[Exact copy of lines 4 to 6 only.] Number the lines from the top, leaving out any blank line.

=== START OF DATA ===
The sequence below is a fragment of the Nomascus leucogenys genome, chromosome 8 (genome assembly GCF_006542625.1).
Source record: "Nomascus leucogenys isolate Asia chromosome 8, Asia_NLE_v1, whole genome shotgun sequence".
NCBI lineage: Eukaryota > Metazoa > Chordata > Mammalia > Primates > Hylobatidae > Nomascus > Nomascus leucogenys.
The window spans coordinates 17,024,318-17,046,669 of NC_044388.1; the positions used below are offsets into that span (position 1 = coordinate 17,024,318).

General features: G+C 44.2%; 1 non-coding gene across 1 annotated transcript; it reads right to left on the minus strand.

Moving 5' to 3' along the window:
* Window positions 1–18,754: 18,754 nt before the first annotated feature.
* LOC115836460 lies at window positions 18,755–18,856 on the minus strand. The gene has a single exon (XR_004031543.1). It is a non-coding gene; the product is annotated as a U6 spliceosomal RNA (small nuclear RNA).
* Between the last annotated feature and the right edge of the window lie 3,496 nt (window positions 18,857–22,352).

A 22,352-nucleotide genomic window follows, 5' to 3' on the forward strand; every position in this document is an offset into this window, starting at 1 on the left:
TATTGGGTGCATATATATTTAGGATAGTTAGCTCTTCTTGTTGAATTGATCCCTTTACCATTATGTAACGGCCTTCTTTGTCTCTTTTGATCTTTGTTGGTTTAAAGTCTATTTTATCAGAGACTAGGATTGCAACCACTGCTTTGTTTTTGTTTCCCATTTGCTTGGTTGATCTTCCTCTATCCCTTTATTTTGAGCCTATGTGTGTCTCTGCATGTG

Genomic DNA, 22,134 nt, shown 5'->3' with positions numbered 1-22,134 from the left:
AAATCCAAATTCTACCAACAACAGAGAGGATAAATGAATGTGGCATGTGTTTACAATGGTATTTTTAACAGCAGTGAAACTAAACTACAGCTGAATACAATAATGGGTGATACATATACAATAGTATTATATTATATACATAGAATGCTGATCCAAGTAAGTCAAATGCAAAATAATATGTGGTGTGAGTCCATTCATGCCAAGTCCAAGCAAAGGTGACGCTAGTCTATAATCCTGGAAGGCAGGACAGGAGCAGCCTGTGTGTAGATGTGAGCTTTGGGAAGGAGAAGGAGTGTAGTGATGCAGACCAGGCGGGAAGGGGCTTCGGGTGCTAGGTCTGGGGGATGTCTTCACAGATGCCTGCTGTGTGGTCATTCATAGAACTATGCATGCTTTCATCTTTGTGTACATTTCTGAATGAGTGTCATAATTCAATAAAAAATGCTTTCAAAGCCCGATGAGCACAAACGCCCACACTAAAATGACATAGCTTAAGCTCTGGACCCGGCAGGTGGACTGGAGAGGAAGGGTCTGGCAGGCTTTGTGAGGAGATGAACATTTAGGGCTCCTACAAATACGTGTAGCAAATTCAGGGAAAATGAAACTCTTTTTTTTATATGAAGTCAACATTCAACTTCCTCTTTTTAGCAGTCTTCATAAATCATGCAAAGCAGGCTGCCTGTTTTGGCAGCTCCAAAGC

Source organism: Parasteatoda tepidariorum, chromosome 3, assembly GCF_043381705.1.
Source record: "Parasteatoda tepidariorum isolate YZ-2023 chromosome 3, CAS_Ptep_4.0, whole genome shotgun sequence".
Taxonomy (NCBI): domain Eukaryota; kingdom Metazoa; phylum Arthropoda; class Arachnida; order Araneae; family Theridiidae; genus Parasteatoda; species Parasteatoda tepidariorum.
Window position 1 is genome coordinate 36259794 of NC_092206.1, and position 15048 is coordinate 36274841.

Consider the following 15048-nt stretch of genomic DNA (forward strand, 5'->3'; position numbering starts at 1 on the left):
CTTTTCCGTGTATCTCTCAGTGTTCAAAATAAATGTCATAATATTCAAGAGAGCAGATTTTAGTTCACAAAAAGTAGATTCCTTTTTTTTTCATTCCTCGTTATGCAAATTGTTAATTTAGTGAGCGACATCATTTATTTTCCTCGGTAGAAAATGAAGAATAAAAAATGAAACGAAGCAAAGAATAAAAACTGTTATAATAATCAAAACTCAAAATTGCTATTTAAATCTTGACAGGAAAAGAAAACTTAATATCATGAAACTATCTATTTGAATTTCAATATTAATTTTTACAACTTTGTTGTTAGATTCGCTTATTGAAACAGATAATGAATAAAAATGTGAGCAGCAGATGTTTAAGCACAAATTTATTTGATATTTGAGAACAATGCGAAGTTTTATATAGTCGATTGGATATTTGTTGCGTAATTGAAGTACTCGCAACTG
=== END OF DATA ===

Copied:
The window spans coordinates 17,024,318-17,046,669 of NC_044388.1; the positions used below are offsets into that span (position 1 = coordinate 17,024,318).

General features: G+C 44.2%; 1 non-coding gene across 1 annotated transcript; it reads right to left on the minus strand.

Moving 5' to 3' along the window: